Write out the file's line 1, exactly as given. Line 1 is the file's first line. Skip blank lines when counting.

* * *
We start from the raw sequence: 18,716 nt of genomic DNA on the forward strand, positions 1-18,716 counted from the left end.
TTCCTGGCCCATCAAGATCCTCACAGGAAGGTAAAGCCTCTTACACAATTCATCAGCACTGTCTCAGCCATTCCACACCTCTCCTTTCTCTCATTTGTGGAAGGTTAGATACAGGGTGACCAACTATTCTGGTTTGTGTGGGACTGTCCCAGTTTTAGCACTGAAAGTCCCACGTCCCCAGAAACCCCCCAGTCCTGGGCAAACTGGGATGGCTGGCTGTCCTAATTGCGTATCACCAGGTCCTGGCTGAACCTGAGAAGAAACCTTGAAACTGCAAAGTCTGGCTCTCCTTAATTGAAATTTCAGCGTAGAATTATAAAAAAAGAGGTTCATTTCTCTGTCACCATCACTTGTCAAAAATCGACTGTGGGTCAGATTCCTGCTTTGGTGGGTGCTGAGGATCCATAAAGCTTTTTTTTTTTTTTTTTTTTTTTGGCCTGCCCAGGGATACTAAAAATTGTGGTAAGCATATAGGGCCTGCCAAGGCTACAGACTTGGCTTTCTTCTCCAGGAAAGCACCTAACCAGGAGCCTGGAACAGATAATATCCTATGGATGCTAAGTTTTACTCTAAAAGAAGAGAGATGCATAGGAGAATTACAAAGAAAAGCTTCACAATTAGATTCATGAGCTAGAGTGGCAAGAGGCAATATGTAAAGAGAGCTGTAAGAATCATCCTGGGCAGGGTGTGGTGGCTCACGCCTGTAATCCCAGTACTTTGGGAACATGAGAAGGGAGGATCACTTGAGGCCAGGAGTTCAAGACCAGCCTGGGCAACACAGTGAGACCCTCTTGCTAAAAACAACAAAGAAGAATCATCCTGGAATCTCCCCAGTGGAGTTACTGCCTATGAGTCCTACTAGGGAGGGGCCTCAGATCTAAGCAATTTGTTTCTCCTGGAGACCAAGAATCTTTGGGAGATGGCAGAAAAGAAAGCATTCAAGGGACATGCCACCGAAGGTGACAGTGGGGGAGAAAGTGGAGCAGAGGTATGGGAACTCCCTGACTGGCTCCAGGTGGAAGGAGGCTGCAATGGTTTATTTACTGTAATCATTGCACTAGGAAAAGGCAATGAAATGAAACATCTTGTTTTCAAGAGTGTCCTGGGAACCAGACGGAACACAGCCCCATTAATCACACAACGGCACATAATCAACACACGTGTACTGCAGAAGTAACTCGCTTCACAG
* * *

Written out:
We start from the raw sequence: 18,716 nt of genomic DNA on the forward strand, positions 1-18,716 counted from the left end.